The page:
Humans can use this complex language to comprehend, articulate and exchange abstract ideas, and have been doing this for thousands of years. This pushes the boundaries of human knowledge exponentially further than any modern animal can fathom, which is morally important to me in how I value human vs. animal minds.

2.  Morality. Among those abstract ideas which humans can understand and discuss – but gorillas cannot - are those ideas necessary to develop a moral ethic.  Animals may feel evolutionary urges for self-sacrifice in service of their clan or species’ survival, but they do not have anything remotely resembling a human moral philosophy.  They cannot have conversations resembling the one we’re having now.  They do not understand “rights” or “justice” or most other human moral principles.  Their actions belie this; animals are ruthlessly violent with one another every day.  They have no respect for the lives of one another, much less those of other species than their own.  If they fight with one another within their species, the winner does not feel guilty, and the loser does not feel resentful, because their struggle was a purely pragmatic contest of strength; neither side claims a “moral high ground,” nor could even fathom one beyond “might makes right.”  Those animals which are peaceful abstain from brutishness only due to lack of ability or need for violence, not some conscientious objection to it.

So I treat animals in the same way they treat me, and the same way they treat one another – which is to say by killing them when I’m hungry, or they’re in my way, or they’re causing me the slightest inconvenience.  They cannot comprehend it as a matter of right and wrong, but only as a matter of winning and losing, so I play on their terms (and tend to win).

     3.  Meaning.  To all animals – including gorillas – continued life is the only real objective they pursue.  Everything they do is instinctively geared towards promoting their own survival as a species, or comfort as an individual.  This worry dominates the entirety of their existence.  Of course humans also have this instinct.  But to most of us, life is more of a means than it is an ends.  We see the meeting of our basic survival needs as merely the starting point, the launching pad to greater things – things like philosophy and literature and poetry and culture, like music and art and friendship and sport, hobbies and interests and bucket lists.  These things do not have survival value in an evolutionary sense; rather, they give value to survival.  Jeremy himself contributes to this rich pageantry with his comedy.  No gorilla could ever have the cognitive ability to comprehend his jokes, much less them on its own.  Humans have created and mastered these things independently, while gorillas can only perform severely limited versions of them (and only when taught by humans, and only in exchange for a treat, which even then merely proves how totally their minds are driven by the base search for sustenance).  This is morally important to me in how I value a human life against an animal life.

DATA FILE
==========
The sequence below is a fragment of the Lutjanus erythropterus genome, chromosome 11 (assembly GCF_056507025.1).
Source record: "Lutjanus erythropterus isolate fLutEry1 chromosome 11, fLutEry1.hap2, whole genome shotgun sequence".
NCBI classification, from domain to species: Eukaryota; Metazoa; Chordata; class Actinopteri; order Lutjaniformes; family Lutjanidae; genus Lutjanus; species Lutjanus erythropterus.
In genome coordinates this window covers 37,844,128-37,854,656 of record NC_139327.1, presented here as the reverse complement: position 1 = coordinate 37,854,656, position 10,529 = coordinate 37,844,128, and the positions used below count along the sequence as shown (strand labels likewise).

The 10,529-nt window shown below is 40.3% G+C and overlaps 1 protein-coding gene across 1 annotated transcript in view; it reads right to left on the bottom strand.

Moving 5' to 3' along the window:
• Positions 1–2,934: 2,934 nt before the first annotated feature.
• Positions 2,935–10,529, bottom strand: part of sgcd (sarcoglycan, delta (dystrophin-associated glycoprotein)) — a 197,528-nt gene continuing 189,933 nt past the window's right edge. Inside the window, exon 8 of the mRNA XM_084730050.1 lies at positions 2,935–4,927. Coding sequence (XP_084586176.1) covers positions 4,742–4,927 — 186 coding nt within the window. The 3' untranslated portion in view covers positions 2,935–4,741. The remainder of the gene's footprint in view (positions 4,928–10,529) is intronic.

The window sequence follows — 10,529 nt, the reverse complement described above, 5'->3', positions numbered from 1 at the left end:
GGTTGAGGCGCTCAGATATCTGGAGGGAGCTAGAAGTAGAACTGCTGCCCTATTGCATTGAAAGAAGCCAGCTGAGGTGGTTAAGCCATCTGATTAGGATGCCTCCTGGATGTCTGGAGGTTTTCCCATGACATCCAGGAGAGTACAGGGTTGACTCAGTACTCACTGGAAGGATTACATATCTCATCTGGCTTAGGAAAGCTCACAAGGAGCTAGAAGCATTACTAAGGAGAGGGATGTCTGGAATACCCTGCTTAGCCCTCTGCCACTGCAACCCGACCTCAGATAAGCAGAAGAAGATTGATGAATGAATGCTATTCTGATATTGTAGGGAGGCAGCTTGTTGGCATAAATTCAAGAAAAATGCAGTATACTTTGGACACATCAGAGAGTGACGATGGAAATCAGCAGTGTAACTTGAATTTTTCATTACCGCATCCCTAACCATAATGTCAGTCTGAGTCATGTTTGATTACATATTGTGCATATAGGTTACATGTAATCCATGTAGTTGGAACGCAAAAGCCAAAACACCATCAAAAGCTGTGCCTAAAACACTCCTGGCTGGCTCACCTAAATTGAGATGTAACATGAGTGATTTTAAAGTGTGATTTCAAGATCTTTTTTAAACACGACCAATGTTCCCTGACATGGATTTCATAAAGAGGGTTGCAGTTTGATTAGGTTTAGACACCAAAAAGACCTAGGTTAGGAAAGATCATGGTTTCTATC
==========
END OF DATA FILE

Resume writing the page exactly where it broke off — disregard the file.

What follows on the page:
IQ tests are almost impossible to administer to gorillas anyway (Koko can only take infant IQ tests on things like motor skills, not the adult versions with things like inference or logic or math).  But even if they could be tested under laboratory conditions, IQ scores are a poor approximation for these differences.


A more compelling question, to me, would be “If alien life that far exceeds our own intelligence and capabilities discovers human kind, would it be wrong of them to put us in cages and charge other aliens admission to come look at us?  If not, why are zoos okay?”